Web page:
Liquid vs. Powder Detergent: Which Is Better to Use?

Liquid vs. Powder Detergent: Which Is Better to Use? washing liquid and detergent powder with bamboo clothes pins on white wooden images72/shutterstock

Though powder detergent was the first one on the scene, liquid laundry detergent has proved far more popular in recent years. But is one truly better than the other?

Doing the laundry is a chore with a lot of considerations to keep in mind. What cycle should you use? Hot or cold? Should towels be washed separately from your clothes? If you've ever blindly thrown everything in your hamper into the washing machine, you've surely paid the price. But just as important as how you wash your clothes is what you wash them with. When it comes to powder detergent versus liquid detergent, it depends.

Powder detergent is cheaper

One of the most alluring reasons to opt for powder detergent is its price tag. It costs less because it takes more chemistry to build liquid detergents, according to Shoaib Arif, manager of applications and technical service at Pilot Chemical, a surfactant maker.

Powder detergent works better on outdoor stains

The main surfactant in powder detergent is linear alkylbenzene sulfonate, which is highly effective on outdoor stains like mud, clay, or grass. You can also follow this guide on how to remove stains.

Liquid detergent is better for greasy or oily stains

Most liquid detergent contains alcohol ethoxylates among its ingredients, which are effective on challenging oily stains.

Liquid detergent is more convenient

It's generally considered easier to pour out a small amount of liquid soap into the washing machine in comparison to scooping out a portion of powder. And if you're not skilled at transferring the powder, it's a pain to clean up any droppings. Lastly, powdered laundry detergent comes in a cardboard box that's heavy, hard to carry, and rips easily, especially if it gets wet.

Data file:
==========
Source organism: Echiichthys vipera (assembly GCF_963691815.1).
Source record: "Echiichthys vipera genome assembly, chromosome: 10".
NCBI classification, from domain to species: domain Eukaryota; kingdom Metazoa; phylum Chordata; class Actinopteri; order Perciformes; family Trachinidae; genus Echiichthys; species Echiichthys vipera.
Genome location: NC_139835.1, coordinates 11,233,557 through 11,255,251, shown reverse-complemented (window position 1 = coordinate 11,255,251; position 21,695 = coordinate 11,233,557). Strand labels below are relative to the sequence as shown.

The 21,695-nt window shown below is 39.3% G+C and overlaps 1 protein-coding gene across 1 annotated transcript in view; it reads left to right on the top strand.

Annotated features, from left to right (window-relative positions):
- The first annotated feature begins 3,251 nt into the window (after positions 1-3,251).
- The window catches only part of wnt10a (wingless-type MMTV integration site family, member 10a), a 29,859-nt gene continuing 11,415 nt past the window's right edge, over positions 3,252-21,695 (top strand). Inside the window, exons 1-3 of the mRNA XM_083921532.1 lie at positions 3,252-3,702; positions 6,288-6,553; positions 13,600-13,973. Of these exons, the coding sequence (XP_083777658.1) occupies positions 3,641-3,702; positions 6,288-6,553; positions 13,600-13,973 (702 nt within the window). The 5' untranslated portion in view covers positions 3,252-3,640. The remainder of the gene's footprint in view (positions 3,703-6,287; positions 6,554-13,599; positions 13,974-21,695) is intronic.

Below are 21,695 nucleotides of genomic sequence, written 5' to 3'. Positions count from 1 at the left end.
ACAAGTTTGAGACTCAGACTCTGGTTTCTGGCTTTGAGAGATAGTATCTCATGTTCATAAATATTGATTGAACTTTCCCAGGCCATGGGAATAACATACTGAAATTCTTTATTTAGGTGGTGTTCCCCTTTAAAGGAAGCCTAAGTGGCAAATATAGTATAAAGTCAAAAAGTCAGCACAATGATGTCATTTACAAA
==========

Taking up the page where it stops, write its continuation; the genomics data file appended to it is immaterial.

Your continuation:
Liquid detergent isn't as sustainable

While it can be annoying to deal with a cardboard box, they can easily be recycled. Unlike powder detergent, liquid detergent comes in a plastic bottle. Plastic can also be recycled, though many consumers and municipalities don't participate in recycling programs. As a result, plastics are some of the least recycled containers, according to the EPA. And because liquid detergent contains a lot of water, it's heavier to transport, resulting in more gases being emitted into the atmosphere.

Powder detergent has a longer shelf life

Powder cleaning agents are more stable than their counterparts, retaining their cleaning power much longer. Liquid cleaning agents lose their strength when mixed with water. If you're the type of person who likes to buy in bulk, powder detergent is the better choice.

Liquid detergent mixes with the wash water better

Powder detergent is finicky with water temperature. Some brands don't dissolve in cold water setting, most notably in high-efficiency (HE) washers. If you have a lot of clothes that are cold-water wash only (to avoid shrinkage and dyes from bleeding) or you're trying to lower your electric bill, this is a big issue.

And if you do choose to use the cold water setting when using powder detergent, you could be in for extra laundry time, with chunks of undissolved detergent leaving residue on your clothes. Meanwhile, liquid detergent works well in cold, warm, and hot water. You'll never shrink a beloved top or fade a pair of black pants again once you know these common laundry mistakes.

They both can cause harm to your washing machine

Powder can leave behind chunks of undissolved detergent that can build up in your washer's drainage system and cause blockages. On the other hand, an analysis by Consumer Reports found that liquid detergent measuring caps are rarely marked with clear lines, so it's all too easy to use too much. It's also difficult to determine just how much liquid you need for a small, medium, or large load. That surplus of suds can lead to various problems, including prolonged rinse cycles and leaks.

Just remember: Even when laundry is filthy, smelly, and stained, more detergent isn't better. If there are suds after the rinse cycle, your clothes aren't getting clean.

So which type should you use?

When it comes down to it, powder and liquid detergents both have their pros and cons, but they each do their job of getting your clothes clean. If you're going to choose a liquid, go for a concentrated formula to get the best value, since liquid laundry detergent is mostly water. Mrs. Meyer's Laundry Detergent is concentrated for 64 loads. It's safe and gentle on clothes, contains surfactants from plant-derived sources and dirt and stain-fighting enzymes, and is biodegradable and HE compatible. if you're considering powder detergent, Tide Plus Bleach Powder is a great choice, since it's formulated to work just as well in cold water as hot. It also brightens clothes using color-safe bleach. Whichever you choose, just be sure to stay away from these two worst laundry detergents money can buy.

Every product is independently selected by our editors. If you buy something through our links, we may earn an affiliate commission.

Liquid vs. Powder Detergent: Which Is Better to Use?, Source:https://www.rd.com/home/cleaning-organizing/liquid-vs-powder-detergent/

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